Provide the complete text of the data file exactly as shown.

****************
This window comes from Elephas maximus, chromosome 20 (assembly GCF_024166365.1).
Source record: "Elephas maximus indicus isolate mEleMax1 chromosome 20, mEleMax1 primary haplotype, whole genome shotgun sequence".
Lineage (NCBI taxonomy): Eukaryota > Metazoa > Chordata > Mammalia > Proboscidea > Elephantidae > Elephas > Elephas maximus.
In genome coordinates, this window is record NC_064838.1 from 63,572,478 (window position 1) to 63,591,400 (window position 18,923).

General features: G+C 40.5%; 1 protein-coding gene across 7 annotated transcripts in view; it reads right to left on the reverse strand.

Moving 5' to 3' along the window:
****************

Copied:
This window comes from Elephas maximus, chromosome 20 (assembly GCF_024166365.1).
Source record: "Elephas maximus indicus isolate mEleMax1 chromosome 20, mEleMax1 primary haplotype, whole genome shotgun sequence".
Lineage (NCBI taxonomy): Eukaryota > Metazoa > Chordata > Mammalia > Proboscidea > Elephantidae > Elephas > Elephas maximus.
In genome coordinates, this window is record NC_064838.1 from 63,572,478 (window position 1) to 63,591,400 (window position 18,923).

General features: G+C 40.5%; 1 protein-coding gene across 7 annotated transcripts in view; it reads right to left on the reverse strand.

Moving 5' to 3' along the window: